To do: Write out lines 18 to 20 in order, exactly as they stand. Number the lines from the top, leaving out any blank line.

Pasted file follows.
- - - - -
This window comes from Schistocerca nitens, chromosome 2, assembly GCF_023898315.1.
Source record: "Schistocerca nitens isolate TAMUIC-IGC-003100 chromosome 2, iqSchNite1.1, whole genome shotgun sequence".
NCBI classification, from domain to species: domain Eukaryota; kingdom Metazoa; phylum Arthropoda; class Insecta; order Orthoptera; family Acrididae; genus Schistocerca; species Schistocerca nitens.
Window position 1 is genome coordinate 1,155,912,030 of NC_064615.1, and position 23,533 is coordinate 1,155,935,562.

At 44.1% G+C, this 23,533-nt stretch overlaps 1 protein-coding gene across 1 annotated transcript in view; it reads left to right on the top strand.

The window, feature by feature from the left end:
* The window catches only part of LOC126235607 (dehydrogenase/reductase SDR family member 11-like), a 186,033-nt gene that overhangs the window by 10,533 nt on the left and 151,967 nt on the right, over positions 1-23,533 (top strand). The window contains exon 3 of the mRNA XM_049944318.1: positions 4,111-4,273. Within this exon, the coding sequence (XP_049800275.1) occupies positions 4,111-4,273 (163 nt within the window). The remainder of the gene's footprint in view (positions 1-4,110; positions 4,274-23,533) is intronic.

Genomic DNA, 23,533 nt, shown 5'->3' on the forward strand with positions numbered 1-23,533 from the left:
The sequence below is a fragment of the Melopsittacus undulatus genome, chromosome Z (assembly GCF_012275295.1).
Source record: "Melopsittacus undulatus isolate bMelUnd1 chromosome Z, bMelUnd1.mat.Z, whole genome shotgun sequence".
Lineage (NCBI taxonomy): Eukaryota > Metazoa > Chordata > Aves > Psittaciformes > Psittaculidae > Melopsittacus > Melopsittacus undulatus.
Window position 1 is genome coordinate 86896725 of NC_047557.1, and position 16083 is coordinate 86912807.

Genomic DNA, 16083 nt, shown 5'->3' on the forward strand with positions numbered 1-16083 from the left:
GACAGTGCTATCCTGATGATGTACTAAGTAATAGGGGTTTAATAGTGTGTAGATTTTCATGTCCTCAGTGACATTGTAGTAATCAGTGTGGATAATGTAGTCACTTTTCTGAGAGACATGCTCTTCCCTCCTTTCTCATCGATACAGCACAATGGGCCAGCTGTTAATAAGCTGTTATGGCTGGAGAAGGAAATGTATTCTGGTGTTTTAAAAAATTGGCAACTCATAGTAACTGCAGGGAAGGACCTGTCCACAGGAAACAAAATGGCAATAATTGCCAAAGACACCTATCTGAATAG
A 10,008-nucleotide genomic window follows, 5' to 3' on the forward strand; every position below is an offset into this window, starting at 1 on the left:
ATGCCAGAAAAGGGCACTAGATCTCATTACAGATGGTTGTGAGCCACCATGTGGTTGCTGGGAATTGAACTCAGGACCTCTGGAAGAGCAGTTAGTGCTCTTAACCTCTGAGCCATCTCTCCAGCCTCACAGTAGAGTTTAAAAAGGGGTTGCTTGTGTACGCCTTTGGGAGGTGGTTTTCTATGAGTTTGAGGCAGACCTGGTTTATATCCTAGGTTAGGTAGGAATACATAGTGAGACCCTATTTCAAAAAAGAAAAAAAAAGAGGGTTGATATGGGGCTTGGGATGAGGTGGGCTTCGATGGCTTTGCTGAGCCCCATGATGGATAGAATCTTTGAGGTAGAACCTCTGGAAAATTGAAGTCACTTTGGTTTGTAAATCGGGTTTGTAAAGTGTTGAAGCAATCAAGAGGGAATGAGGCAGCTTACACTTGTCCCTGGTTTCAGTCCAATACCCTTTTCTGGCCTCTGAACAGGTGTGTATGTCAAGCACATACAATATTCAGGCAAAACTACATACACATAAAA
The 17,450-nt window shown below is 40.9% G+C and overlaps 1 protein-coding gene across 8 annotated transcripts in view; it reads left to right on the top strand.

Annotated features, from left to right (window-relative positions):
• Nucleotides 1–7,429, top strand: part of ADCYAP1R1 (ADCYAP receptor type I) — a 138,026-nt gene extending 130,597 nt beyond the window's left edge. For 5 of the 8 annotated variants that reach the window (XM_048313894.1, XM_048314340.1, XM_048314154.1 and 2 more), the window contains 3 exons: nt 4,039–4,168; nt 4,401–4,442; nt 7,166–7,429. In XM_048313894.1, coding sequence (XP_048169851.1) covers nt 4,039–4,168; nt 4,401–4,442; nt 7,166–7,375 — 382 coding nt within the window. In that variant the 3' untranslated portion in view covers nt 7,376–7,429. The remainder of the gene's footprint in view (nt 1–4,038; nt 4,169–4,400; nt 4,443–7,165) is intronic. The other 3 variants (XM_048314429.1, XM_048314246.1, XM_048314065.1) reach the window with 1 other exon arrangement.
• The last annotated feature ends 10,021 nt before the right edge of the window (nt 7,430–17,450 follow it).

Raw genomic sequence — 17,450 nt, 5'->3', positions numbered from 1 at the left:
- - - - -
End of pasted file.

Annotated features, from left to right (window-relative positions):
• Nucleotides 1–7,429, top strand: part of ADCYAP1R1 (ADCYAP receptor type I) — a 138,026-nt gene extending 130,597 nt beyond the window's left edge. For 5 of the 8 annotated variants that reach the window (XM_048313894.1, XM_048314340.1, XM_048314154.1 and 2 more), the window contains 3 exons: nt 4,039–4,168; nt 4,401–4,442; nt 7,166–7,429. In XM_048313894.1, coding sequence (XP_048169851.1) covers nt 4,039–4,168; nt 4,401–4,442; nt 7,166–7,375 — 382 coding nt within the window. In that variant the 3' untranslated portion in view covers nt 7,376–7,429. The remainder of the gene's footprint in view (nt 1–4,038; nt 4,169–4,400; nt 4,443–7,165) is intronic. The other 3 variants (XM_048314429.1, XM_048314246.1, XM_048314065.1) reach the window with 1 other exon arrangement.
• The last annotated feature ends 10,021 nt before the right edge of the window (nt 7,430–17,450 follow it).